The U.S Environmental Protection Agency’s latest announcement of its National Enforcement and Compliance Initiatives for 2024-2027 adds addressing exposure to per- and polyfluoroalkyl substances (PFAS) as a new regulatory priority. PFAS, also known as “forever chemicals,” are a broad class of chemical compounds known for their durability, heat resistance, and waterproof qualities, and were developed for countless industrial and consumer goods applications going back to the 1940s. Those same qualities make certain PFAS persistent if released into the environment, bioaccumulative, and potentially toxic. With the EPA’s announcement, expect to see a growing number of PFAS-related regulations and enforcement issues over the next several years. Here is a summary of PFAS regulations on the near horizon.
In April 2023, EPA announced a proposed rulemaking to designate two widely used PFAS as hazardous substances under the Comprehensive Environmental Response, Compensation, and Liability Act (CERCLA or Superfund). EPA expects the final rule to come out in February 2024. CERCLA is a remediation and cost-recovery mechanism that allows private parties and the government to bring litigation to recover costs associated with cleanup of CERCLA hazardous substances. CERCLA is a strict liability statute – no finding of “fault” is necessary. CERCLA liability is joint and several, meaning any potentially responsible party, including present owners and operators, generators, and transporters of the hazardous substances, could be held accountable for the entire cost of cleaning up a contaminated site, even if other entities were also responsible. Needless to say, designation of the two PFAS under CERCLA will have far-reaching implications, especially to industries where those designated PFAS have been used and released into the surrounding real property.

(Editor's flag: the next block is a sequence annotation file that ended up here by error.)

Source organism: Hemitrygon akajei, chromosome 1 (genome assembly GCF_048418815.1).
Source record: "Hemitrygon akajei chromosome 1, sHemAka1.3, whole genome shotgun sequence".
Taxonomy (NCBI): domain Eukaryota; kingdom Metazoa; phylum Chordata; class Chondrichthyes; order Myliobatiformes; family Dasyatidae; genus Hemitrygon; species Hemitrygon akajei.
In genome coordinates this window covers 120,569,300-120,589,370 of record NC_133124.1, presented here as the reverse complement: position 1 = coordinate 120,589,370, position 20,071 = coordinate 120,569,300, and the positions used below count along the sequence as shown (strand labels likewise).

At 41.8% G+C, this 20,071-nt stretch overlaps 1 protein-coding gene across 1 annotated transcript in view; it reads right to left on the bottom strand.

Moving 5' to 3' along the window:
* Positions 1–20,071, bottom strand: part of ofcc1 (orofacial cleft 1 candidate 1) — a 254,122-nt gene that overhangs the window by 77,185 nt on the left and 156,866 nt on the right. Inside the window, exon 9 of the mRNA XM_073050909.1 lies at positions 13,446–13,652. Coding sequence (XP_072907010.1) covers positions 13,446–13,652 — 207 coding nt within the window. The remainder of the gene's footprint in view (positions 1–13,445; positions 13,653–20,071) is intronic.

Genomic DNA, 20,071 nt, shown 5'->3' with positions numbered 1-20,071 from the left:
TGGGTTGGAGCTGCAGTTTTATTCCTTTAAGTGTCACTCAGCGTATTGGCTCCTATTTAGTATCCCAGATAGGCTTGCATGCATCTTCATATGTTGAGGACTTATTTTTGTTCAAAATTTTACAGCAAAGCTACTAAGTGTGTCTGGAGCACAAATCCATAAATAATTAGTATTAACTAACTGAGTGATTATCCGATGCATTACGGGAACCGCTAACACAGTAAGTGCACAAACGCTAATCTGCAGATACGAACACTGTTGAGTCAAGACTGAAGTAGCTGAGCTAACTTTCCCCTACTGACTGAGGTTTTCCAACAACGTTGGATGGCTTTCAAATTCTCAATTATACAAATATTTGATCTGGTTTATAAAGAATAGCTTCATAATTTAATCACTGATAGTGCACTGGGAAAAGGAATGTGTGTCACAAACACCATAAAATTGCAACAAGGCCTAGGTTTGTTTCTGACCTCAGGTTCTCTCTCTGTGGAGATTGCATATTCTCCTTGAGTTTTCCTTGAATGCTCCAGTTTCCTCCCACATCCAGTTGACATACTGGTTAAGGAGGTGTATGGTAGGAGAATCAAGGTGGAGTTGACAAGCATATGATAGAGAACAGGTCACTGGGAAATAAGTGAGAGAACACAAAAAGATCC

The EPA is also laser-focused on PFAS in drinking water. In March 2023, EPA proposed drinking water standards for six PFAS under the Safe Drinking Water Act (SDWA). EPA expects to issue the final rule in December 2023. The final rule will require public water system operators to monitor and treat public water supplies for those specific PFAS, so in the near future consumers may receive notice and instructions from their water system operators if those PFAS exceed certain levels in drinking water.
EPA also seeks to increase PFAS reporting requirements. Under the Emergency Planning and Community Right to Know Act’s (EPCRA) Toxic Release Inventory (TRI) reporting rule, the EPA has designated PFAS as “chemicals of special concern,” and removed the previous small amount exemption for PFAS reporting. Suppliers and manufacturers that use small amounts of PFAS will now fall under EPA scrutiny with respect to use and reporting. Also, the EPA recently finalized a reporting and recordkeeping rule for PFAS manufacturers and importers under the Toxic Substances Control Act (TSCA). That rule will be effective Nov. 13, 2023.
Needless to say, the EPA is doggedly pursing PFAS over the next several years. Now is the time for the regulated community and the public to scrutinize the presence of PFAS in their respective use and consumption and take measures to address PFAS-related risks.
* This article first appeared in The Journal Record on November 6, 2023, and is reproduced with permission from the publisher.